In most projects you will have files and folders that should not be subject to version control. These might include files created by the compiler,
*.obj, *.lst, maybe an output folder used to store the executable,
bin/, obj/. More examples include user-specific workspace settings
*.suo, *.user(Visual Studio), backup files
*.bak, Backup*/, Shell metadata files
Thumbs.db, Desktop.ini, .DS_Store/. Whenever you commit changes, TortoiseGit shows your unversioned files, which fills up the file list in the commit dialog. Of course you can turn off this display, but then you might forget to add a new source file.
The best way to avoid these problems is to add the derived files to the project's ignore list. That way they will never show up in the commit dialog, but genuine unversioned source files will still be flagged up.
If you right click on one or more unversioned files, and select the command → from the context menu, a submenu appears allowing you to select ignore by names or by extensions. Ignore dialog shows that allows you to select ignore type and ignore file.
Only ignore the selected pattern(s) within that folder(s).
Ignore items with the selected pattern(s) in that folder(s) and child folder(s).
Write the ignore entries in .gitignore in the repository root. This allows you to synchronize the ignore list with remote repository.
Write the ignore entries in .gitignore in the containing directories of the items. This allows you to synchronize the ignore list with remote repository.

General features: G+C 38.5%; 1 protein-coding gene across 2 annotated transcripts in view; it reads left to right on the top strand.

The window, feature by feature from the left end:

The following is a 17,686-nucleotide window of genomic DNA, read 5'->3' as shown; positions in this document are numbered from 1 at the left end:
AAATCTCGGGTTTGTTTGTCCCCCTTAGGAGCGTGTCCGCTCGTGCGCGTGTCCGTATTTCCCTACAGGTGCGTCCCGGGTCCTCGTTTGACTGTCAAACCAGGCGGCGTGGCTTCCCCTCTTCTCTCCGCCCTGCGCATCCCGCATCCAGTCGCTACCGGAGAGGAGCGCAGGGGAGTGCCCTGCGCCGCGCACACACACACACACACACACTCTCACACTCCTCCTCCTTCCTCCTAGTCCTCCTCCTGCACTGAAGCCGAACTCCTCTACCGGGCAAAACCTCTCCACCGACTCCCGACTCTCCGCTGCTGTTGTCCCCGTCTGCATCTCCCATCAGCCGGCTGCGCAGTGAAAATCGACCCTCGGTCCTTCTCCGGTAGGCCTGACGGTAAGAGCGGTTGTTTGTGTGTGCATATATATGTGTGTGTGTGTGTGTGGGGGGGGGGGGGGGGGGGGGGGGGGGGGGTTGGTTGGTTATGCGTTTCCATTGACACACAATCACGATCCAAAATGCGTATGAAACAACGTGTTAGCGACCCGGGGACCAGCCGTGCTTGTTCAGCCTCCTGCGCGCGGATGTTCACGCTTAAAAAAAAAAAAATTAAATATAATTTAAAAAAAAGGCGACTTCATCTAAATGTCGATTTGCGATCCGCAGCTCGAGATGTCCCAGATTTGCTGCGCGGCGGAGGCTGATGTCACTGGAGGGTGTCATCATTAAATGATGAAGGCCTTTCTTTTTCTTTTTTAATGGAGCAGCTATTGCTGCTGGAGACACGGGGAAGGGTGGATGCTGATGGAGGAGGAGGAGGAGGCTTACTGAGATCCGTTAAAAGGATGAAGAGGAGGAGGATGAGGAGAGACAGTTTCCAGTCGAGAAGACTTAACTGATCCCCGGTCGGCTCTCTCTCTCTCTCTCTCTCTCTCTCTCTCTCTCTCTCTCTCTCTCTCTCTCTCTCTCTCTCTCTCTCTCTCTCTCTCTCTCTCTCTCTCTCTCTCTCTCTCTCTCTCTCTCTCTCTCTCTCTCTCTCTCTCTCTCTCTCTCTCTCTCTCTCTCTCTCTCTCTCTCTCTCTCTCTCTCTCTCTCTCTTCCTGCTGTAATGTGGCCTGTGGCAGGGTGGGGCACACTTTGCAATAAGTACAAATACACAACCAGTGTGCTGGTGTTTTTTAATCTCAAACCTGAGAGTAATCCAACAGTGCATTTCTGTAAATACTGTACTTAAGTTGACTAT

Write the ignore entries in .git/info/exclude in repository metadata. This allows you to store the ignore list locally, but cannot synchronize with remote repository.
If you want to remove one or more items from the ignore list, in current version of TortoiseGit, you have to manually edit the ignore list file using a text editor that can handle Unix EOL. That allows you to specify more general patterns using filename globbing, described in the section below. Read the section called “gitignore(5)” for more information. Please be aware that each ignore pattern has to be placed on a separate line. Separating them by spaces does not work.
Git's ignore patterns make use of filename globbing, a technique originally used in Unix to specify files using meta-characters as wildcards. The following characters have special meaning:
Matches any string of characters, including the empty string (no characters).
Matches any single character.
Matches any one of the characters enclosed in the square brackets. Within the brackets, a pair of characters separated by “-” matches any character lexically between the two. For example
[AGm-p] matches any one of
Pattern matching is case sensitive, which can cause problems on Windows. You can force case insensitivity the hard way by pairing characters, eg. to ignore
*.tmp regardless of case, you could use a pattern like